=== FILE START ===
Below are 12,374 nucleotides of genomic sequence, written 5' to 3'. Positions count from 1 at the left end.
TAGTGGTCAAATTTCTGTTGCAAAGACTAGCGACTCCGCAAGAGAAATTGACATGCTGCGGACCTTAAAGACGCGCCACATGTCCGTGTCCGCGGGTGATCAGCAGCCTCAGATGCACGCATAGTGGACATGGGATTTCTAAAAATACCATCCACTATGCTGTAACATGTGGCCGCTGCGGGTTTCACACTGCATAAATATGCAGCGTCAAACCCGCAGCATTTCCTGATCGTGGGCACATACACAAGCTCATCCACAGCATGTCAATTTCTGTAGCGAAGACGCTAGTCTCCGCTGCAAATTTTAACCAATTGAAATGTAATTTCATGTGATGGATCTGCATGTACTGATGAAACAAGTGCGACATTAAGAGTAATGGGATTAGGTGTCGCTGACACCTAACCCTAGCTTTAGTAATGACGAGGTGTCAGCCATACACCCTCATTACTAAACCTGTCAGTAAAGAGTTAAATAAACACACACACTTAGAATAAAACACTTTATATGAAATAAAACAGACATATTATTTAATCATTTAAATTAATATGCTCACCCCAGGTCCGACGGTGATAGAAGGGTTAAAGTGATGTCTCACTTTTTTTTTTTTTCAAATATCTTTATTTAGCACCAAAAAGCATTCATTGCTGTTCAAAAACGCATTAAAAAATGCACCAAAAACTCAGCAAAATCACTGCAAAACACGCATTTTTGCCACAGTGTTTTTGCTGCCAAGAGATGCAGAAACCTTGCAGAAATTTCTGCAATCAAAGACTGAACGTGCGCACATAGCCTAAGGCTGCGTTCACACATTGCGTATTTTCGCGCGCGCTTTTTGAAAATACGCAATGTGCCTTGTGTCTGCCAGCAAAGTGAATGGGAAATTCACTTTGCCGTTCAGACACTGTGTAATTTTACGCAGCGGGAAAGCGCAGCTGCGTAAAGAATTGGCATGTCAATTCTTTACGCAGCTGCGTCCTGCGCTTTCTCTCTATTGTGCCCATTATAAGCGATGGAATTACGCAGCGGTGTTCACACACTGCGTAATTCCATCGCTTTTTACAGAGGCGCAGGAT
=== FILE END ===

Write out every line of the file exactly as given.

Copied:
Below are 12,374 nucleotides of genomic sequence, written 5' to 3'. Positions count from 1 at the left end.
TAGTGGTCAAATTTCTGTTGCAAAGACTAGCGACTCCGCAAGAGAAATTGACATGCTGCGGACCTTAAAGACGCGCCACATGTCCGTGTCCGCGGGTGATCAGCAGCCTCAGATGCACGCATAGTGGACATGGGATTTCTAAAAATACCATCCACTATGCTGTAACATGTGGCCGCTGCGGGTTTCACACTGCATAAATATGCAGCGTCAAACCCGCAGCATTTCCTGATCGTGGGCACATACACAAGCTCATCCACAGCATGTCAATTTCTGTAGCGAAGACGCTAGTCTCCGCTGCAAATTTTAACCAATTGAAATGTAATTTCATGTGATGGATCTGCATGTACTGATGAAACAAGTGCGACATTAAGAGTAATGGGATTAGGTGTCGCTGACACCTAACCCTAGCTTTAGTAATGACGAGGTGTCAGCCATACACCCTCATTACTAAACCTGTCAGTAAAGAGTTAAATAAACACACACACTTAGAATAAAACACTTTATATGAAATAAAACAGACATATTATTTAATCATTTAAATTAATATGCTCACCCCAGGTCCGACGGTGATAGAAGGGTTAAAGTGATGTCTCACTTTTTTTTTTTTTCAAATATCTTTATTTAGCACCAAAAAGCATTCATTGCTGTTCAAAAACGCATTAAAAAATGCACCAAAAACTCAGCAAAATCACTGCAAAACACGCATTTTTGCCACAGTGTTTTTGCTGCCAAGAGATGCAGAAACCTTGCAGAAATTTCTGCAATCAAAGACTGAACGTGCGCACATAGCCTAAGGCTGCGTTCACACATTGCGTATTTTCGCGCGCGCTTTTTGAAAATACGCAATGTGCCTTGTGTCTGCCAGCAAAGTGAATGGGAAATTCACTTTGCCGTTCAGACACTGTGTAATTTTACGCAGCGGGAAAGCGCAGCTGCGTAAAGAATTGGCATGTCAATTCTTTACGCAGCTGCGTCCTGCGCTTTCTCTCTATTGTGCCCATTATAAGCGATGGAATTACGCAGCGGTGTTCACACACTGCGTAATTCCATCGCTTTTTACAGAGGCGCAGGAT